Emma Wall: Hello and welcome to Morningstar. I'm Emma Wall and joining me today to give his three stock picks is Freddie Lait, Manager of the Latitude Horizon Fund.
Freddie Lait: Hello.
Wall: So, what’s the first stock you'd like to highlight today.
Lait: So, all three stocks that I want to talk about are, very, very cheap stocks in the current market, which is characterised by overvaluation, and all three have a digital angle which I think gives them a great reason to own them for the next year or two, I might own them for the next five years.
The first stock is Bank of America (BAC), one of the leading banks in America. It’s a universal bank so it has trading, markets business, investment banking and a retail business across America. It's trading on 10 times earnings, 1.5 times book value which historically have been more like 14 times earnings and 2 times book value. So, I believe its trading 30% to 40% cheap, in any event. Plus, there's a couple of key reasons to look at it.
One is that growth in America is coming through very strongly. Loan growth is set to be 5% to 10% a year for the next few years and critically the growth over the last decade, since the crisis has been an incredibly high quality, high quality mortgages, high quality corporate loans. So, I believe the balance sheet is far stronger.
The business is far better capitalised, and it should experience some great growth. There is going to be some even better operating leverage drive through to the bottom line because of digitalisation. And the three key areas for them are payments technology, trading systems and customer satisfaction and service. If they can interact with you through their mobile banking app, it costs them a-tenth as what it costs them to deal with you in branch or elsewhere.
So, I see reason to believe that they could cut 10% to 15% out of their cost base driving earnings a further 30% higher. So, I think you could make 75% or maybe even 100% out of this stock over next three to five years. And you are getting 6% to 7% capital returns through buybacks and dividends already.
Wall: Pretty good and what's the second stock today.
Lait: So, the second stock is probably little bit more contentious, it's Royal Mail (RMG). Which we in the U.K. obviously know, but in case you have global listeners. It is the universal service operator for delivery in the U.K., but critically it's also got a very, very successful international business called GLS.
Now the overall business trades on 10 times earnings again, very, very cheap. But GLS is a-third of its operating profit growing at 10% a year with very high margin, incredibly well regarded. And if you exclude that from the 10 times actually the core business in the U.K. trades on around seven times earnings, which I believe is incredibly cheap for business with its market position.
Now they have come out of a position of very heavy unionisation, very heavy pension deficit and they have a lot to do with their balance sheet to fix it. But they have done most of the things they need to do. Their productivity has been improving dramatically and their gross hours worked has gone down 15%, while driving increased revenues and margins which I think is a phenomenal achievement over the last five years. They have one of the top five brands in the U.K. they continue to monetise that.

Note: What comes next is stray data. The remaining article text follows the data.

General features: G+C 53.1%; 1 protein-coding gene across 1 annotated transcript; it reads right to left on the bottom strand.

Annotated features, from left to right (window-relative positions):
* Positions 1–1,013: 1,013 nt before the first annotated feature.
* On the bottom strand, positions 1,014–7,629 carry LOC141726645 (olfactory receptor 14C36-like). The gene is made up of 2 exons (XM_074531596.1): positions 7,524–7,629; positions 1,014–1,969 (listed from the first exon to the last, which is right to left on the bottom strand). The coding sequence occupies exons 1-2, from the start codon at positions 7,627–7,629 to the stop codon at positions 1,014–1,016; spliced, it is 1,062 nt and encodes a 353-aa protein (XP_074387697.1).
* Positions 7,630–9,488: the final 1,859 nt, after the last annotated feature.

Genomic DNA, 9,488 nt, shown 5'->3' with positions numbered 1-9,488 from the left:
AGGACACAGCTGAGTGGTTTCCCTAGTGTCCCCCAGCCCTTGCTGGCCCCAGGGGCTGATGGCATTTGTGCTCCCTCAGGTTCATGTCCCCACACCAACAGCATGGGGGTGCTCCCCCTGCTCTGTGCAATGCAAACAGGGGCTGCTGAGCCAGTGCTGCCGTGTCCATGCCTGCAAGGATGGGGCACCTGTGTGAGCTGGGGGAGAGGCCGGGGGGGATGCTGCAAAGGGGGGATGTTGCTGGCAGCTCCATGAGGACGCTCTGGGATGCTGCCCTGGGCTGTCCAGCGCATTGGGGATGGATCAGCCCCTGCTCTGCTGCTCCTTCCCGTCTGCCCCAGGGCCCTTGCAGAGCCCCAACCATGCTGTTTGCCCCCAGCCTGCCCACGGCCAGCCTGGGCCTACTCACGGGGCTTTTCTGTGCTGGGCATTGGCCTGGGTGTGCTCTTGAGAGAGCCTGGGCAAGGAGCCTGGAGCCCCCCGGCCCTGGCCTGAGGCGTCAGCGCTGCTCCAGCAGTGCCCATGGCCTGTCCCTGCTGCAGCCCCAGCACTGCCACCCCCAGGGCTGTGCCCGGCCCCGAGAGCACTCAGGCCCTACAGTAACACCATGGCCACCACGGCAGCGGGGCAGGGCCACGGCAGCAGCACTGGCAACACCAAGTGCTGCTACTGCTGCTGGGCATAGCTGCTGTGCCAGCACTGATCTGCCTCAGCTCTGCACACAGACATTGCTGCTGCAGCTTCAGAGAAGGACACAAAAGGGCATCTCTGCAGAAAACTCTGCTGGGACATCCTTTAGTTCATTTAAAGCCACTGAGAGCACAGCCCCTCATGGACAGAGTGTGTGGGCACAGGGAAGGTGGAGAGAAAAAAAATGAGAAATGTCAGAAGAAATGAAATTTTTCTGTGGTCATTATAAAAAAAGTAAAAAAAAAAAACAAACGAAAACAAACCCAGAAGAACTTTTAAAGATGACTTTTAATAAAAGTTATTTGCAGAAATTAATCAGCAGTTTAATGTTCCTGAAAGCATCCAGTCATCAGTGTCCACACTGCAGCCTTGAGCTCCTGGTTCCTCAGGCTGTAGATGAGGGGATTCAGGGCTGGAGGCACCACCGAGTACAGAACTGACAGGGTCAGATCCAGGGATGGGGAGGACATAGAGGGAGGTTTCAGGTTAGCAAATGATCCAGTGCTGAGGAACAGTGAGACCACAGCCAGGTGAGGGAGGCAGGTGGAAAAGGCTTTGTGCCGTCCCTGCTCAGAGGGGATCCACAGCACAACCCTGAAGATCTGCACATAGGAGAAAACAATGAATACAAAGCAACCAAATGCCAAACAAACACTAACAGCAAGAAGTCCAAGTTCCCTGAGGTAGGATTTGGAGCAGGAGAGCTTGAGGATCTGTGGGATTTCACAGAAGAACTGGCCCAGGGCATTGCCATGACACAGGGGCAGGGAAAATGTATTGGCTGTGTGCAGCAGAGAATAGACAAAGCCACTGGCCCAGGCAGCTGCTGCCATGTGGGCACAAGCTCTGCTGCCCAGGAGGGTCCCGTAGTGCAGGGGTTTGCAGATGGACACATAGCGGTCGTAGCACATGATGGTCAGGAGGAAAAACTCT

And critically this digital angle if they can get tracking on to your parcels and letters which they are getting that market share up far higher. It's 50% to 75% cheaper to do the delivery for them, not to mention the obvious thing about the fact that digital is driving us all to shop online more and that’s driving parcel volume as well as advertising in post. And then once again the customer interface they can benefit from, if they send you a text and get you there on the hour et cetera, et cetera and the deliveries aren’t missed. It’s a phenomenal pickup in potential margin for this business. It pays a 6% dividend and I think there's lots of reasons to be hopeful for next five years that they can double their margins.
Wall: What about the the third and final stock.
Lait: So, the third and final stock is European stock, its Orange (ORA). Which is the old France telecom. It is fixed and wireless in France. It's trading little bit more expensive, it's on 13 times earnings, but for a very, very recurring earnings base. I still believe that’s very cheap. It has 5% dividend and a phenomenal position in a cycle where post the dotcom bubble in 2000 its undergone this massive transformation where the regulators have been aggressively attacking the market. And have now take their foot off the throttle a little bit. So, I think the regulatory cycle is turning slightly in their favor. And again, the key thing for them is this cost saving which I believe is a 30% cost saving potential market share.
From moving from manual services to digital. For example, they recently relaunched their app, using IBM's AI software, Watson which is obviously very advanced digital software. And its cut their costs by 20% in half a year which is a phenomenal achievement and again its about as a-tenth as expensive to service someone through an app as it is through personal interaction. Their revenues are also driving through digital as they cross sell and manage to target banking customers from their telco base. And I just think that’s a phenomenal thing for their cash flow and I think probably a 30% increment for their cashflow over the next five years.
Wall: Freddie thank you very much.
Lait: Thank you.
Wall: This is Emma Wall from Morningstar. Thank you for watching.
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